Where’s Mainstream Media? The House Quietly Passed A Bill To Prevent School Shootings

On Wednesday, the U.S. House of Representatives took their first legislative step to preventing future gun violence at schools by passing the STOP School Violence Act with overwhelming bipartisan support.

The bill is formally titled “The Student, Teachers, and Officers Preventing School Violence Act of 2018,” and followed a month of deliberations on how to prevent a tragedy like the Parkland shooting.

By a near unanimous vote, the STOP School Violence Act cleared the House of Representatives.

Per ABC News:

Five Democrats and five Republicans voted against the measure.

The bill authorizes $50 million per year for grants administered by the Department of Justice to fund training and other initiatives intended to enhance school safety, and $25 million annually for physical improvements such as metal detectors, stronger locks, and emergency notification and response technologies for schools to notify law enforcement of emergencies.

The bill now heads to the Senate for possible consideration.

Shortly after the bill’s passage, President Trump championed the bill over social media.

“Today the House took major steps toward securing our schools by passing the STOP School Violence Act,” Trump tweeted. “We must put the safety of America’s children FIRST by improving training and by giving schools and law enforcement better tools.”

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“A tragedy like Parkland can’t happen ever again!” he added.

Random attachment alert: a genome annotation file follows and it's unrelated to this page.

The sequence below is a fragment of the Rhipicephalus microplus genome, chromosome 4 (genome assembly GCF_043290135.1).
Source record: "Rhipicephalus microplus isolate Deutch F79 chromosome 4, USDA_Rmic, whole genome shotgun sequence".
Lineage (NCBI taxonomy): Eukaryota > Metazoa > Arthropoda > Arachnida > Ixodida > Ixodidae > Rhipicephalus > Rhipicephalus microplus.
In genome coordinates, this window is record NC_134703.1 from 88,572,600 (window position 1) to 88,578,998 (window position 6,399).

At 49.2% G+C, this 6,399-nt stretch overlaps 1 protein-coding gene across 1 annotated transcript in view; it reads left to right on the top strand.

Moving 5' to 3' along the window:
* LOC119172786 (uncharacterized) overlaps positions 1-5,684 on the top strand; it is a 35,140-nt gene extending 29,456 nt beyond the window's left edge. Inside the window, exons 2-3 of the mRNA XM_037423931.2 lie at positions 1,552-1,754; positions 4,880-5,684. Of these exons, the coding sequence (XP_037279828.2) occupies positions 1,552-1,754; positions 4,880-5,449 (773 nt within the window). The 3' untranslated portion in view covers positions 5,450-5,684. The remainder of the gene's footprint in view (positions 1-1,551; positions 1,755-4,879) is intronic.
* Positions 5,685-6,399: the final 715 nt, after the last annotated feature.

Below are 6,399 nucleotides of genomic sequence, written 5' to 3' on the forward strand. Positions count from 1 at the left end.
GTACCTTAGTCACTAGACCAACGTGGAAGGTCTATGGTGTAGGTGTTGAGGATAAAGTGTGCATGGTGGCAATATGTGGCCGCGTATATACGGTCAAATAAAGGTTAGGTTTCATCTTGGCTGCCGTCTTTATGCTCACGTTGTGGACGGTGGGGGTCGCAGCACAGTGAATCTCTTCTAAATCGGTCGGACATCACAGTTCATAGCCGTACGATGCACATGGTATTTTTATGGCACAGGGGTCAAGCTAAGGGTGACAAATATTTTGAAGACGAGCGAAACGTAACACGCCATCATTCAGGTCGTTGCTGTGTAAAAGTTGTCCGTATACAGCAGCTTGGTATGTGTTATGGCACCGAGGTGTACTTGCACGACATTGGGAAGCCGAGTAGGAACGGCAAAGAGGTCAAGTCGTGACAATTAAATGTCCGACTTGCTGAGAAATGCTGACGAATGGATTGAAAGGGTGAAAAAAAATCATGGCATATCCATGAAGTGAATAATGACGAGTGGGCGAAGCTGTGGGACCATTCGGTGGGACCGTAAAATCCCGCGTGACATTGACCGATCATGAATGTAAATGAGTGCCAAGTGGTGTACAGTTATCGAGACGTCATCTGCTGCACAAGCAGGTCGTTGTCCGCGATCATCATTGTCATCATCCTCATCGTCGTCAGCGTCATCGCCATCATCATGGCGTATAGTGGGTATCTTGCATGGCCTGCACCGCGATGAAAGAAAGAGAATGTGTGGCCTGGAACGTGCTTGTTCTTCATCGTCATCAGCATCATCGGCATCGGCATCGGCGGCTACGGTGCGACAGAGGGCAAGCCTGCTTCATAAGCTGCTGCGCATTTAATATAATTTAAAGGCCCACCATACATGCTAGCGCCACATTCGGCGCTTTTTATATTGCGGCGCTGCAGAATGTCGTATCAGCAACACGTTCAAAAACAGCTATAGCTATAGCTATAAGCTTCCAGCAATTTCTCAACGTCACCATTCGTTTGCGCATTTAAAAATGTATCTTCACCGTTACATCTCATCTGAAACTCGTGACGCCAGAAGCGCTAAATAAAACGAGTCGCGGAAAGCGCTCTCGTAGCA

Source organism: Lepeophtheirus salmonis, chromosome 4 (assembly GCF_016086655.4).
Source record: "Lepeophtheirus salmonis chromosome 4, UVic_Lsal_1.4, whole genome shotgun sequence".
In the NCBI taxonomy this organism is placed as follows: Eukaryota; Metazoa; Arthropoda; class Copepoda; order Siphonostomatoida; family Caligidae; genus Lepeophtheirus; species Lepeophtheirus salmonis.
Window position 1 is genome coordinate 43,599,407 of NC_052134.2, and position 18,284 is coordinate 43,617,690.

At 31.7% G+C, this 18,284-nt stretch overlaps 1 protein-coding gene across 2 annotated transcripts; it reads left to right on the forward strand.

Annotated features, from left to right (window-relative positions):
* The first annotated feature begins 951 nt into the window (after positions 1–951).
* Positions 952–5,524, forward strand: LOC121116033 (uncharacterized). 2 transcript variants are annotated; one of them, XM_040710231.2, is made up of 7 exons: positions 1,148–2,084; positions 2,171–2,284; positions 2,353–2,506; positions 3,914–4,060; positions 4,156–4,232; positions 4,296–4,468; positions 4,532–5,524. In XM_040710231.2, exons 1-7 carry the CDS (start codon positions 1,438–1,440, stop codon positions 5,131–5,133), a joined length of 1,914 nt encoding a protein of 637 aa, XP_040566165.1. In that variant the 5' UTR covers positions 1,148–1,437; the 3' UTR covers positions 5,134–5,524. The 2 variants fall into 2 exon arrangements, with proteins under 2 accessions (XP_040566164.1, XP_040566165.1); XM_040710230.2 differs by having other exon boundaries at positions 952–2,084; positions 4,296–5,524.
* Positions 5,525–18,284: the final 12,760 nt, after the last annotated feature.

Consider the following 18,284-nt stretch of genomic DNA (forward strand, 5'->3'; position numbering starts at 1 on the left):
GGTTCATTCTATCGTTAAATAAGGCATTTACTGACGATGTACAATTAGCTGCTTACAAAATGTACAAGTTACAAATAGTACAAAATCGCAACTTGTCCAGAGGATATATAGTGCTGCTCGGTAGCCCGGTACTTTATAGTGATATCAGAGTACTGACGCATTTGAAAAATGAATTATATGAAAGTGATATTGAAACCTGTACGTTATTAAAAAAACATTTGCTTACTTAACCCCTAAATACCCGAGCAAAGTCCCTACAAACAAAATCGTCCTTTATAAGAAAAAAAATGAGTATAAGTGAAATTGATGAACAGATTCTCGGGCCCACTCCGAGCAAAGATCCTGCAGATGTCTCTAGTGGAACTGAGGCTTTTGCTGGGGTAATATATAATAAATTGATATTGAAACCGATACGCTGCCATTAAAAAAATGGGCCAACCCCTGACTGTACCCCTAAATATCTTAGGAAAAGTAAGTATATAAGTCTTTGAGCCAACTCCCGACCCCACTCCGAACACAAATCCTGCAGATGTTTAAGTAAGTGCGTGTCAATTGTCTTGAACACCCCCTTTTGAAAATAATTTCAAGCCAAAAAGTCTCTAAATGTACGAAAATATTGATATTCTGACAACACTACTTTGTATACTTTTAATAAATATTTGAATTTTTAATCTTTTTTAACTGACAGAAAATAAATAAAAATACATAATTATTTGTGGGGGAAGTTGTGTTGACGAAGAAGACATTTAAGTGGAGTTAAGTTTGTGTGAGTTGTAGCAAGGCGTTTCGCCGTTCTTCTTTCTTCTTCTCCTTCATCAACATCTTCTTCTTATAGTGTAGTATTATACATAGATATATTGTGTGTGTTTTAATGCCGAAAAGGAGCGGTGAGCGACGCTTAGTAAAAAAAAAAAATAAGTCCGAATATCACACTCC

“It is critical that we strengthen our laws in order to aid our law enforcement, address the needs of individuals struggling with serious mental illness, and develop proactive strategies for identifying and preventing violence in schools,” White House Press Secretary Sarah Huckabee Sanders stated, per ABC News. “This Administration is pleased with the progress we have made toward securing our schools over the last few weeks alone, and looks forward to working with the Senate to protect America’s students.”

Speaker Paul Ryan, who was accompanied by Congressman Steve Scalise, Congresswoman Cathy McMorris Rodgers, Congressman John Rutherford, and others, announced ahead of the bill’s passage that it will “implement new training programs in our schools, update security technology, and more.”

“Tragic violence has no place in our schools,” Paul said. “Today, the House will take concrete action to prevent this violence through the bipartisan STOP School Violence Act.”

“The action that the House just took, I think, is an important first help forward in protecting our children, our teachers and other administrators within our schools,” Rutherford stated, per the Daily Caller. “Because it’s going to not only harden the target through technology, but most importantly, I believe, it’s going to provide the tools and education needed by those in our schools to recognize these individuals who have a propensity to become active shooters.”

“Violence at schools makes students feel vulnerable in a place where they should feel safe. To curb violence at our nation’s schools, the STOP School Violence Act provides a multi-layered approach to identify threats and prevent violence from taking place on school grounds,” House Judiciary Chairman Bob Goodlatte said in a statement, via the Daily Caller. “It provides much-needed resources to train students, teachers, and law enforcement officers on how to recognize and respond quickly to warning signs and provides funding for technology to keep schools secure. The bill also provides for the creation of an anonymous reporting system to provide tips about potential attacks and persons who may be inclined to commit acts of violence on campus.”

Other members of Congress immediately celebrated the bill’s passage on social media.

As Congressman Lee Zeldin addressed, mainstream media did not have much coverage of the bill.

The effort to pass the bill in the Senate is already underway: